83 F. average high on July 25.
83 F. high on July 25, 2013.
.42" rain fell at MSP International Friday morning.
2.24" rain so far in July.
3.22" average for July, to date.
28.07" precipitation so far in 2014 at KMSP.
17.05" average precipitation from January 1 to July 25.
July 25, 1981: Chilly morning across northland with 33 degrees at Roseau and Wannaska.
Orange Cone Alert
Oh to have the orange cone concession in Minnesota. Construction season is reaching its zenith with parking lot conditions statewide. Thank God for traffic data on Google Maps. No, our roads don't heal themselves, and I have the utmost respect for MnDOT crews that toil away, in spite of lousy weather and rude motorists.
To honor their efforts I've installed orange cones in my office, around my recliner chair in the family room, even my bedroom. I'm repairing my life, so go slow and take it easy. Life isn't a race.
Mother Nature has set up her own orange cones. It may be my imagination or sleep deprivation, but weather patterns still seem to be moving slower - more prone to stalling - increasing the flood risk east of the Rockies and historic drought out west.
Today will be the nicer day of the weekend to stall out on your favorite lake; enough sun for mid and upper 80s with a small thunder risk tonight. A cool front that would feel right at home on Labor Day arrives tomorrow with PM showers and a cool breeze; another big dip in dew point arrives early next week. Summer continues to pull its punch.
Now if I could just figure out how to install orange cones on Lake Minnetonka.
The Cost of America's Forest Fires Has More Than Quintupled In The Past 20 Years. The Washington Post has the stark numbers and trends. Here's the introduction: "Wildfires are scorching the earth and burning through the United States' bank account. More than 1.5 million acres of American forest have been burned to the ground so far this year, and that isn't even all that much. Last year, nearly 4.5 million acres were scorched; the year before, almost 9.5 million. Forest fires have destroyed some 143 million acres since 1985, or roughly 5 million acres a year, on average..."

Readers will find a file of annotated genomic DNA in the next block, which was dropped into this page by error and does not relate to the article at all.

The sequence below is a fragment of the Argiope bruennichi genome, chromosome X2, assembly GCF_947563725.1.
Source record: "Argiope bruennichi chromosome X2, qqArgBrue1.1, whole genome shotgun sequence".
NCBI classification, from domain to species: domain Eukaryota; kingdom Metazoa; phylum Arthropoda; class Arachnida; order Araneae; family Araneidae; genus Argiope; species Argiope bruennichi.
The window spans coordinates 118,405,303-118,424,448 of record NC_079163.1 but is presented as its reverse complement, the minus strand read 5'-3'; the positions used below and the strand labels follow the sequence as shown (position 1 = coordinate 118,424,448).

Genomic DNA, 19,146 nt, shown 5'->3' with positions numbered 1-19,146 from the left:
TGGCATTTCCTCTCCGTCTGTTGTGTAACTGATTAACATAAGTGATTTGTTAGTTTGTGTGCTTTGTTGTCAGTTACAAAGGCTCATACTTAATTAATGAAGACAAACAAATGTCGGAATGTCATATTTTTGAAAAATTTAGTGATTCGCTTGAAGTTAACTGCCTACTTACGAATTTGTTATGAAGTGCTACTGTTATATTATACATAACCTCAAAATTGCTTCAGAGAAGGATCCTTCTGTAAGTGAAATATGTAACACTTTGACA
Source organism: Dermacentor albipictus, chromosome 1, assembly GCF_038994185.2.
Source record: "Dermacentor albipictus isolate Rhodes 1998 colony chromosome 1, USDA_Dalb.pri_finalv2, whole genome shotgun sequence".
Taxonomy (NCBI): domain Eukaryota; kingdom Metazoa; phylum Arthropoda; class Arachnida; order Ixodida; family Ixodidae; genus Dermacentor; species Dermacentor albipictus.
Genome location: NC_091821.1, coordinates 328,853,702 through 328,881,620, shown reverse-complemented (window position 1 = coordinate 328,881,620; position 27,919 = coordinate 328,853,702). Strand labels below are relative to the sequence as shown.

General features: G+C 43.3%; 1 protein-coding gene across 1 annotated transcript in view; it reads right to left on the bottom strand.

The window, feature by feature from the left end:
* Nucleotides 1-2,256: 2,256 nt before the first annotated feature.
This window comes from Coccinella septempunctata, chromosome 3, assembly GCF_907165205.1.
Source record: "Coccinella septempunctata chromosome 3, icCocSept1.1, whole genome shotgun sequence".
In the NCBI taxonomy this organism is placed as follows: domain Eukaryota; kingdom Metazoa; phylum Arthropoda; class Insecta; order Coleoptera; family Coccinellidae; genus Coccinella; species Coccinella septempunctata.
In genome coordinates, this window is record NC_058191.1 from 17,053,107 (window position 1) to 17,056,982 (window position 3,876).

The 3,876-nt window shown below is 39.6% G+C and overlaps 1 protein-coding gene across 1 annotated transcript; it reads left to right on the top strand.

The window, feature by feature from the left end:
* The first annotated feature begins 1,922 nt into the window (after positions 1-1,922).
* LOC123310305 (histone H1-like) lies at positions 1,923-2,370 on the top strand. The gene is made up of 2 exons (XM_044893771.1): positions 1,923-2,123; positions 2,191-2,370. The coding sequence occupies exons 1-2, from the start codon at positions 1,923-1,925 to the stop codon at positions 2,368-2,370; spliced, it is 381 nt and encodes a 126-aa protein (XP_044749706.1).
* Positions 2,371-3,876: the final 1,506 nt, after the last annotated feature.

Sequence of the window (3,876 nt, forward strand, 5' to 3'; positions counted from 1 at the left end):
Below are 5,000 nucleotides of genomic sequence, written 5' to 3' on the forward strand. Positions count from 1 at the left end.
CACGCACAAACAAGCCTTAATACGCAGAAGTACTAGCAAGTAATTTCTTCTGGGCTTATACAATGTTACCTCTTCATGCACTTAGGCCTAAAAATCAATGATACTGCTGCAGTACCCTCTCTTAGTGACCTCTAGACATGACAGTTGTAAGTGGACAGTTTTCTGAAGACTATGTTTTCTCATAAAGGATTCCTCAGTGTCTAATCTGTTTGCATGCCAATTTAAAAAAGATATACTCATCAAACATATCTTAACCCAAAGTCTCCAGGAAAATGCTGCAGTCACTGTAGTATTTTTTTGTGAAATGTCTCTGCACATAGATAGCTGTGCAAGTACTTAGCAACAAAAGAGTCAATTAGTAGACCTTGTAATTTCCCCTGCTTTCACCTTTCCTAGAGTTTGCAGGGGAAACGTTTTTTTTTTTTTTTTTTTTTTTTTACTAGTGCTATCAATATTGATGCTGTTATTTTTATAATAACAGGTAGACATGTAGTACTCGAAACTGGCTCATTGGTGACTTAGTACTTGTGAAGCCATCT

Graph credit above: " National Interagency Fire Center.
TODAY: Lake-worthy sun & warmth. Dew point: 58. Winds: SW 10. High: 86
SATURDAY NIGHT: Partly cloudy, isolated T-storm possible. Low: 64
SUNDAY: September-like. AM sun, PM clouds, showers. Winds: NW 10-20. High: 74
MONDAY: Partly sunny, comfortable. Dew point: 49. Wake-up: 58. High: 77
TUESDAY: Sunny and spectacular. Wake-up: 57. High: 79
WEDNESDAY: Plenty of sun, still very nice. Wake-up: 60. High: 81
THURSDAY: Mix of clouds and sun, warmer. Wake-up: 63. High: 83
FRIDAY: Sun lingers, isolated PM T-shower? Wake-up: 64. High: 84
Climate Change May Reduce Corn, Wheat Crop Yields. Here's an opportunity for new strains of corn, wheat and beans that are more flood and drought tolerant. Bloomberg reports; here's an excerpt: "Rising temperatures caused by climate change increase the odds that corn and wheat yields will slow even as global demand for the crops for food and fuel increases in the next 10 to 20 years, according to a study published in Environmental Research Letters. There is as much as a 10 percent chance the rate of corn yields will slow and a 5 percent probability for wheat because of human-caused climate change, said David Lobell, the associate director of the Center on Food Security and the Environment at Stanford University, and Claudia Tebaldi, a scientist at the National Center for Atmospheric Research in Boulder, Colorado..."
Photo credit: Trista Dunsmoor.
Photo credit above: Jonathan Hayward/The Canadian Press via AP Photo.
File Photo: Butch Dill, AP.
File photo above: Peter Morgan, AP.
Scientists Identify Potential Tipping Point. Here's an excerpt of a story at Nature World News that got my attention: "Scientists have long been concerned that global warming may push the Earth's climate system past a "tipping point," and a new study from Oregon State University (OSU) may have finally identified that threshold. According to the research, synchronization of climate variability in the North Pacific and North Atlantic Oceans is that tipping point - where rapid melting of ice and further warming may become irreversible. This is what happened a few hundred years before the rapid warming that took place at the end of the last ice age about 15,000 years ago..."
Photo credit above: "Scientists have long been concerned that global warming may push the Earth's climate system past a "tipping point," and a new study from Oregon State University (OSU) may have finally identified that threshold." (Photo : Christine Zenino (Wiki Commons).
Photo credit above: "The Mount McAllister wildfire burns 34 miles (56 km) west of Chetwynd in British Columbia, in this handout photo taken July 14, 2014. Wildfires like this are one source of black soot." Photograph: Reuters.
Neil DeGrasse Tyson: "Cherry-picking Your Science Because It Conflicts With Your Philosophy?" Salon has an interview with the host of "Cosmos"; here's an excerpt: "...In science, when you perform experiments and observations, and when the experiments and observations begin to agree with one another, and they’re conducted by different people — people who are competitive with one another, people who are not even necessarily in your field but do something that relates to your field — you start seeing a trend. And when that trend is consistent and persistent, no matter who’s doing the experiment, no matter where the experiment is being done, no matter whether the groups were competitive or not, you have an emergent scientific truth. That truth is true whether or not you believe in it...."